History of Virtual Environments

1965: Ivan Sutherland proposes the "Ultimate Display" that is a window into a realistic virtual world.

1968: Ivan Sutherland creates the first head-mounted display system (the "Sword of Damocles"). It consists of two CRTs alongside the users ears, a mass of suspended hardware to measure the user's head orientation, and two silvered mirrors to reflect the CRT images. The user was able to view a wireframe cube floating in space and could see different sides of the cube as they moved their head around.

1971: Frederick Brooks at the U. North Carolina develops a prototype force-feedback system (GROPE-II)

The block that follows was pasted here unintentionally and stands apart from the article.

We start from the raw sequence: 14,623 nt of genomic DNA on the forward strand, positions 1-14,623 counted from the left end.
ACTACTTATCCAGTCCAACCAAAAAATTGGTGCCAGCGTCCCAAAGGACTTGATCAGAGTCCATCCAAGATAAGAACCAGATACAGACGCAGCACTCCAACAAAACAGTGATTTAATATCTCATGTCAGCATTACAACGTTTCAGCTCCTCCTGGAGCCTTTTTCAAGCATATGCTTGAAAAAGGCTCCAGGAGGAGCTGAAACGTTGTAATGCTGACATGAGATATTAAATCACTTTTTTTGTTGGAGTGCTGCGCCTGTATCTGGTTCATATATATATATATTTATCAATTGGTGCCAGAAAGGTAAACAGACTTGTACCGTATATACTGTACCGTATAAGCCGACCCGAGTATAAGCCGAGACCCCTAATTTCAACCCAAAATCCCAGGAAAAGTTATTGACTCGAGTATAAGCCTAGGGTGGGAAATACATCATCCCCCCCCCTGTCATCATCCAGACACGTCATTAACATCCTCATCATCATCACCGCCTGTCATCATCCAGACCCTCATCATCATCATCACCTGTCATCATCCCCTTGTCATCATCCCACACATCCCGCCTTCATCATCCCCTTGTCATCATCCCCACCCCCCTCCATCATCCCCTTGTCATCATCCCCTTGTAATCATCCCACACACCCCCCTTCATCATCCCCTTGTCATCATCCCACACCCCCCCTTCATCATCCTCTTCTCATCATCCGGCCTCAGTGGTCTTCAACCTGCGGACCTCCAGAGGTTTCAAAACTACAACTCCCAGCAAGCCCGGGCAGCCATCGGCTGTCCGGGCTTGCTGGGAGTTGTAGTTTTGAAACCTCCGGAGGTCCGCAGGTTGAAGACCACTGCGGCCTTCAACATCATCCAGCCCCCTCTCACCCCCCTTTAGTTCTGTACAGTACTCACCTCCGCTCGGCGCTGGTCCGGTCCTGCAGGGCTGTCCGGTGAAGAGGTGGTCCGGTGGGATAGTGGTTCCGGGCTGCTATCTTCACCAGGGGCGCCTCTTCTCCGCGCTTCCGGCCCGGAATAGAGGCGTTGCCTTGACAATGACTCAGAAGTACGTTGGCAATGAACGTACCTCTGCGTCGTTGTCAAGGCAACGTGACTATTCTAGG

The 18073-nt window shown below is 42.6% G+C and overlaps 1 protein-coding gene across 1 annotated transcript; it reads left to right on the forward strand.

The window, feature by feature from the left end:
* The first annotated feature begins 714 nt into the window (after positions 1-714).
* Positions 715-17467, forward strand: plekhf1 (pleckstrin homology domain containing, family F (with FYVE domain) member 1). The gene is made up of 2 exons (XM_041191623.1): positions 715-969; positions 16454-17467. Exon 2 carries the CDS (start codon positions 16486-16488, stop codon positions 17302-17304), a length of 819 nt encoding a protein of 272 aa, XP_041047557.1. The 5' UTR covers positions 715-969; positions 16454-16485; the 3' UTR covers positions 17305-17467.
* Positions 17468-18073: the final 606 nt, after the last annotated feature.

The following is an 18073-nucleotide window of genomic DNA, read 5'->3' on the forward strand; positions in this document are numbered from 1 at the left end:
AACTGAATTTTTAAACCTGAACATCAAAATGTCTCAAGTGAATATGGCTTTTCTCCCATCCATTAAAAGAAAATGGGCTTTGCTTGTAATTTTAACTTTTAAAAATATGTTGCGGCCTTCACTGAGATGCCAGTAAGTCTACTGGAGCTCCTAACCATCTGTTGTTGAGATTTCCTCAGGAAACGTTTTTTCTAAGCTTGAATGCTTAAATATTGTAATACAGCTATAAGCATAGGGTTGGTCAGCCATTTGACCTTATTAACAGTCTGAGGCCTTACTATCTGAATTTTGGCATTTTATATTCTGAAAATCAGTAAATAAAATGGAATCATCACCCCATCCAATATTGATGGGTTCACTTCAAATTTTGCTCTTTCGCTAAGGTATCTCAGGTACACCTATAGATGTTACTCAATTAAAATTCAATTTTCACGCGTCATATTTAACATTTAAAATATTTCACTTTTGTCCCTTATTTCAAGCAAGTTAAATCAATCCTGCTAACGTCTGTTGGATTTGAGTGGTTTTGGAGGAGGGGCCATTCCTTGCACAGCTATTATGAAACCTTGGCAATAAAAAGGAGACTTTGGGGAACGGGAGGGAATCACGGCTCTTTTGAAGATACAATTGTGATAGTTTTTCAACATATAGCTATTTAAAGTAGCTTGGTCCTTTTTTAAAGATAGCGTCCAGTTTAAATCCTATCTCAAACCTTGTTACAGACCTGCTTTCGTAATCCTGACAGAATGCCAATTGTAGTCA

1982: Thomas Furness III develops the VCASS (Visually Coupled Airborne Systems Simulator) that is a head mounted display.

1988: VPL Research introduces the Eyephone, a commercial head mounted display.

1989: Fake Space Labs founded by Mark Bolas and markets the Boom. This is a small box containing two CRT's that can be viewed through two eyeholes. It is suspended from a mechanical arm that measures the position and orientation.

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Last modified on February 18, 1999, G. Scott Owen, owen@siggraph.org